This evening I attempted to make gjetost. I started with a gallon of milk and made mozzarella, then added a little dry milk, and made ricotta. Finally I was going to reduce the whey down into gjetost.

Once I got the whey reduced down to about 10% of its original volume, the simmering became incredibly... weird? Basically the bubbling became very erratic, and at least twice there was a sudden "BLUB" which sent showers of 230+ degree whey showering across the stovetop, also making a noticable SLAM when the pot physically jumped on the stovetop. After narrowly avoiding a bunch of burns twice, I moved the pot off the heat and walked away. I want to make the recipe but I'm not risking a trip to the hospital.

So, has anyone ever seen this happen? Why does it simmer so erratically and then have one big GLUB/bubble explosion in the center that is so violent? I've heard of things getting super heated, but that doesn't seem like it would apply here because it's not a completely pure liquid (there are some curds of albumin protein which would seem to be good origination sites).

  • If the temperature was in fact 230 (I infer F), then you have a very saturated solution of whey, which is probably pretty thick and gloopy. What kind of cheesevmaking uses employs temperatures of that level?
    – SAJ14SAJ
    Apr 7, 2014 at 2:27
  • Gjetost essentially reduces all liquid out of whey until there is little left but caramelized albumin protein. It creates a fudgey, caramel-like cheese. biology.clc.uc.edu/fankhauser/cheese/Gjetost/Gjetost.htm
    – Matthew
    Apr 7, 2014 at 2:29
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    Evidently you are making kitchen napalm, then. You want a much too big pan to keep it confined, and appropriate protective gear. You might look for welder's supply houses.
    – SAJ14SAJ
    Apr 7, 2014 at 2:43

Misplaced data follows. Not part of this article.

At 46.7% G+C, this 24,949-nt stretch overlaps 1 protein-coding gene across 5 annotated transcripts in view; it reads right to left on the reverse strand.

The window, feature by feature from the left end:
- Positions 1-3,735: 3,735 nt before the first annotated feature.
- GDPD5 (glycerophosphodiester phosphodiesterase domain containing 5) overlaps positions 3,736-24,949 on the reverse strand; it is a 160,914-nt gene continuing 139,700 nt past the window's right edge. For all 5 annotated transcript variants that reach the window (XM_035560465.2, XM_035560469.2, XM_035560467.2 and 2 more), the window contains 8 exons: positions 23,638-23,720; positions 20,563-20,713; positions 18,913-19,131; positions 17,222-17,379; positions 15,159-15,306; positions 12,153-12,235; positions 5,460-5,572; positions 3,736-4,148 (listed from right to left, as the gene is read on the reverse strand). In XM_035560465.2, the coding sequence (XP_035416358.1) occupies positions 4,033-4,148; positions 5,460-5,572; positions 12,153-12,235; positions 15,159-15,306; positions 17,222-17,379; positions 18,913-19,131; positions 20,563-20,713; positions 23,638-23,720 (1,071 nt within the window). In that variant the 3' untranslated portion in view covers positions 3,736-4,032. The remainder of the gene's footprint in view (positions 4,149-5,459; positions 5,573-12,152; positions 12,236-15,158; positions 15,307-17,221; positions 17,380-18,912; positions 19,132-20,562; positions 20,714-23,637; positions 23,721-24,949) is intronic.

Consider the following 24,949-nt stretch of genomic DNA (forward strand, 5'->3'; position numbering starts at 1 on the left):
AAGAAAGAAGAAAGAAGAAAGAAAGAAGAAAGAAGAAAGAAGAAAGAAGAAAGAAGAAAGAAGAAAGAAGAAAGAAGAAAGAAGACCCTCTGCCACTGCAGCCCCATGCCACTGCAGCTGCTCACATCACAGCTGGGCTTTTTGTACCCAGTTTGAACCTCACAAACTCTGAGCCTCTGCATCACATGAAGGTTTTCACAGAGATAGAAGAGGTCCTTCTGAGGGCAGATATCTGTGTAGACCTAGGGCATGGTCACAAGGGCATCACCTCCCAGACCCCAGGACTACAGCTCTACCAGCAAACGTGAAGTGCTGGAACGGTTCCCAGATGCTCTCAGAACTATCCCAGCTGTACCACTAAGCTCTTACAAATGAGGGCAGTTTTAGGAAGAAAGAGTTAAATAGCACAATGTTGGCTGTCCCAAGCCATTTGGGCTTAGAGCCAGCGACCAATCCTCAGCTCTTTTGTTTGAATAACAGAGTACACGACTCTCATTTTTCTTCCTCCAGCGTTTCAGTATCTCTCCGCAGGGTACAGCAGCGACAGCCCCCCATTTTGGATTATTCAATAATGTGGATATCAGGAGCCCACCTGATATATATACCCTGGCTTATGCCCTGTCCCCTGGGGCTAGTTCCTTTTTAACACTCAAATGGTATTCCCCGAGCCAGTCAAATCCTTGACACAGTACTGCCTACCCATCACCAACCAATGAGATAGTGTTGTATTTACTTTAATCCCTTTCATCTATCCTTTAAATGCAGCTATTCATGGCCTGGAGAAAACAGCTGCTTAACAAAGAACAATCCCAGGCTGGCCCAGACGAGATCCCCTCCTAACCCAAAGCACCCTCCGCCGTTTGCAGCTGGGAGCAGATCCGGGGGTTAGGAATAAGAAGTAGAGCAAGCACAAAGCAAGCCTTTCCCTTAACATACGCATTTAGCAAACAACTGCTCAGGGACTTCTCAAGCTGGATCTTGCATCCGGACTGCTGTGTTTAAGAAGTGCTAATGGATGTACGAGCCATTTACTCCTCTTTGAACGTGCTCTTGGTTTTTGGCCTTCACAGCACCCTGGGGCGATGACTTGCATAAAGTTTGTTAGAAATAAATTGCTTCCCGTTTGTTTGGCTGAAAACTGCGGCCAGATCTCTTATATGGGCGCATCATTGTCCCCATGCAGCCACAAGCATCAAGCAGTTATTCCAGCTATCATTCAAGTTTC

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    Yeah, I have decided to let this batch go. I made 2 more attempts, and each time it went off with enough force to take the lid off and spray all over my range, even at very low temperatures. I think this may require a large cheap non-aluminum pot that I don't care about. Between this and lutefisk, no wonder Scandanavians are so tough :)
    – Matthew
    Apr 7, 2014 at 2:52
  • Have you tried a splatter guard? I know they're pretty good for tomato sauce, but I've never tried them at this heat.
    – vwiggins
    Apr 9, 2014 at 12:27

1 Answer 1


Reducing whey to that level of concentration is going to create what is very likely to be a viscous, non-newtonian fluid. That means its flow rate changes with sheer stress, much like ketchup does.

The heat at the bottom of the pan will slowly heat up water until a bubble of steam starts to form, and press against the remaining fluid. At first, the pressure will not be enough to overcome the viscosity of the.. substance. Eventually, the pressure will be sufficent that bubble ruptures, creating sheer in the fluid, which suddently becomes much mroe liquid. And so you have a giant gloop.

See related: Why does tomato sauce spatter more than other sauces?

  • That is EXACTLY what I witnessed, and the non-newtonian fluid created would explain the really erratic bubbling I saw! Thank you!
    – Matthew
    Apr 7, 2014 at 2:49
  • Why not simply reduce the cooking temperature below that which steam forms? You don't have to boil to reduce. You could put it in a shallow pan in a 70C oven and perhaps get the result you want.
    – GdD
    Apr 7, 2014 at 7:50
  • @GdD I suspect that at low temperatures, the cheese won't caramelize properly.
    – rumtscho
    Apr 7, 2014 at 9:02
  • This was at a low simmer - we still had problems where it would bubble a little, stop, and then BAM, explosion.
    – Matthew
    Apr 10, 2014 at 13:53

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